Athlon Disses Bo Pelini
As is often the practice during a long offseason, Athlon decided to compile a ranking of the coaches in the Big Ten and opted to place Bo Pelini ninth on that list. The ranking defies logic and common sense, but perhaps these lists are intended just to make the blood boil. Let's review:
The top spot in the rankings goes to Urban Meyer. No qualms with that. With two national championships and just two losses in the last two seasons, hard to argue with him there.
Mark Dantonio is second. Coming off of a 13-1 season and conference championship, this is probably a flavor-of-the-moment kind of ranking. He certainly wouldn't have gotten this kind of esteem after his first 6 seasons as a head coach in college. His team went 6-7 in year six and he'd won just two more games than he'd lost in conference games in a half dozen years at Cincinnati and Michigan State. But given that three of his last four seasons have gone very well, this is a tolerable ranking.
There is no greater testament to the hype surrounding the SEC than James Franklin's spot on this list. In three years at Vanderbilt he had a losing conference record but a winning overall record and finished fourth in his division every year. Admittedly, Vandy was awful before he arrived. But he's basically built his reputation on beating Kentucky and Ole Miss. He has yet to coach a game in the Big Ten or at Penn State.
An even greater testament to the mindset of the "it's-better-to-be-almost-successful-at-an-awful-program-than-win-at-a-good-one" school of coaching rankings is Pat Fitzgerald at Northwestern. His teams are ten games below .500 in the Big Ten, with losing conference records in three of the last four years. Time and again, we've seen Fitzgerald's teams snatch defeat from the jaws of victory. How he's near the top of such a list boggles the mind. His ability to connect with young people has them seeking to unionize.
Gary Andersen began with the Franklin/Fitzgerald formula. His resume starts with three four-win seasons, followed by a 7-win season before an 11-win campaign at Utah State that delivered him a Potato Bowl victory and the head gig at Wisconsin. In his debut for the Badgers, he saw his team lose a great chance at victory to poor end of game management at Arizona State. Then he lost at home on Senior Day to a limited-by-sanction Penn State squad. That's two games a standout coach shouldn't lose.
Kirk Ferentz only belongs near the top of this list if it's a lifetime achievement award. He has a losing conference record over the last four seasons. But maybe he gets a bump for having a winning conference record last year after letting his program gravitate below mediocrity.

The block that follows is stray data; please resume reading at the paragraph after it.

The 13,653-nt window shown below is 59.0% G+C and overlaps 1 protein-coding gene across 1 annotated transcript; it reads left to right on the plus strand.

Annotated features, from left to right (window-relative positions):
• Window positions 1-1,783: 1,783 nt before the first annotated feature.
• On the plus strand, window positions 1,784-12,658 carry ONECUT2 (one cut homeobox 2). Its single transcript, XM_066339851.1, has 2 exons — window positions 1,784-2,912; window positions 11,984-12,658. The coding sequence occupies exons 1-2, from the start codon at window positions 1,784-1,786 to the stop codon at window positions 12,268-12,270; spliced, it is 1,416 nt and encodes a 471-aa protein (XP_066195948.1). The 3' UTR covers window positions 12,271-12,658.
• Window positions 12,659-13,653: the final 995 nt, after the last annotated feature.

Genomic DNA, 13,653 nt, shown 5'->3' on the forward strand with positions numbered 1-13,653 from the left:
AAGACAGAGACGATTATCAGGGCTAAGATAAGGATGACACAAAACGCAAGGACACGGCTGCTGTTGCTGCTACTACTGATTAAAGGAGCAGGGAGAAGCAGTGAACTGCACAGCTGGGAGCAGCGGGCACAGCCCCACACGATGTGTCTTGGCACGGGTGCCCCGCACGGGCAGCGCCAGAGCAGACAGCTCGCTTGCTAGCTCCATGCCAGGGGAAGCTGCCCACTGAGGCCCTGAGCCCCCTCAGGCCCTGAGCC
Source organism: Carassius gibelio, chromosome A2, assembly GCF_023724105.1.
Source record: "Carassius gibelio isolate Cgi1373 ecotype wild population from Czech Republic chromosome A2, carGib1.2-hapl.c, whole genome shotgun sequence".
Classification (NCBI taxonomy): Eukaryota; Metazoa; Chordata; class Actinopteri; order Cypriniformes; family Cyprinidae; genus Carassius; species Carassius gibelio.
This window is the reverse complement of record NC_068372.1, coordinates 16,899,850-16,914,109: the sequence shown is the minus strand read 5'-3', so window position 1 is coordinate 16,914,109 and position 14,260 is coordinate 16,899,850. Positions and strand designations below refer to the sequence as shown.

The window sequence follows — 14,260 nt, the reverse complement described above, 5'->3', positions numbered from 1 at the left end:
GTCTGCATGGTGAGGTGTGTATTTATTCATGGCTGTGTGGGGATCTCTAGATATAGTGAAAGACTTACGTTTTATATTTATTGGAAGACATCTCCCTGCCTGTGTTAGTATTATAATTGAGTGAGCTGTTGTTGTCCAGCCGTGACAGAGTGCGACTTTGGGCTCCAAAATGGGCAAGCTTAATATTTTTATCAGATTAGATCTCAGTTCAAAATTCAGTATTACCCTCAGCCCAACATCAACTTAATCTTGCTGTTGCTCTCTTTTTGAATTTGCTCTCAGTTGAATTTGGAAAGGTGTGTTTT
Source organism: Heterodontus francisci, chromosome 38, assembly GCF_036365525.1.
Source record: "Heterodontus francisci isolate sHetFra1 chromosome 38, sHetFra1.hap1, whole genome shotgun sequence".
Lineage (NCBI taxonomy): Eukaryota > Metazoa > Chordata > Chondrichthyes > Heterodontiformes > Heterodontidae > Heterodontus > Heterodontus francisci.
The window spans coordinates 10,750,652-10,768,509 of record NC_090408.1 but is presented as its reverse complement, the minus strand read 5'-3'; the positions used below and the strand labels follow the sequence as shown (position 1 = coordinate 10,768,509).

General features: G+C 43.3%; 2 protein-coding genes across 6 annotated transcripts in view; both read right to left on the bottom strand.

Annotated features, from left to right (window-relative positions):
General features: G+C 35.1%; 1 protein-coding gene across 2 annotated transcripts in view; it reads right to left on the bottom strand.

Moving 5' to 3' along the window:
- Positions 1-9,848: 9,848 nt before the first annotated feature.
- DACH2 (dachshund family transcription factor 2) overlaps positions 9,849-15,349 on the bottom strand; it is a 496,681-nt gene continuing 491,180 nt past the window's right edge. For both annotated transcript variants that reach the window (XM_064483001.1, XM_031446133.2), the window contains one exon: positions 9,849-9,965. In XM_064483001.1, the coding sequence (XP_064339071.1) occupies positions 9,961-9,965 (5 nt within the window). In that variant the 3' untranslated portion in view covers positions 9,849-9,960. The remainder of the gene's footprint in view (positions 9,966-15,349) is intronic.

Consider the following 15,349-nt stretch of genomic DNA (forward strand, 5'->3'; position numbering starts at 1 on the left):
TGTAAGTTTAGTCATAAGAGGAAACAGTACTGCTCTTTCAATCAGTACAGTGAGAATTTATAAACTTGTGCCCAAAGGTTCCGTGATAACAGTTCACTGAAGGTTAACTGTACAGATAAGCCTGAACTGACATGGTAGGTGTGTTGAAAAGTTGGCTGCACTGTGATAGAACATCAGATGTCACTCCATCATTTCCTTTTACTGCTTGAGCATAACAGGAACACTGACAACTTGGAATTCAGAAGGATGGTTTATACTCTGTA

Jerry Kill deserves some respect for winning most everywhere he's been in a long coaching career. So far as a Big Ten coach, he's still got a lot of work ahead of him. He had his first winning season in three tries (though just .500 in the Big Ten) this past year. Technically, shouldn't much of the credit for getting 8 wins go to acting head coach Tracy Claeys, who stepped in when Jerry Kill was on leave for more than half of the season? Claeys presided over all four conference victories.
Brady Hoke has both a winning overall record and winning conference record in his three years at Michigan. After a strong debut in 2011, his team moved backwards in the win column each year, and won only 2 conference games this past season despite a roster that's the envy of most of the conference.
You had to get through all of those names to get to Bo Pelini. Pelini is the only coach with a Big Ten division title after the first two names on the list. He has a winning record against the five coaches on the list that he's faced more than once. He has a far better record over the last six seasons (conference and overall) than everyone but Meyer and Dantonio. He's the only coach on this list with a winning conference record in every season he's been a head coach. Reread that last sentence. It seems almost personal that he would sit so low on this list. His standing here is probably a statement about the power of public relations. If he was a bit chummier with the press he might sit third or even second on the list.
Among the rest of the coaches, you could certainly argue that Randy Edsall and Kevin Wilson have equal or better credentials that some of the aforementioned lovable losers. Seeing as how actual performance doesn't seem to be the main criteria, why not?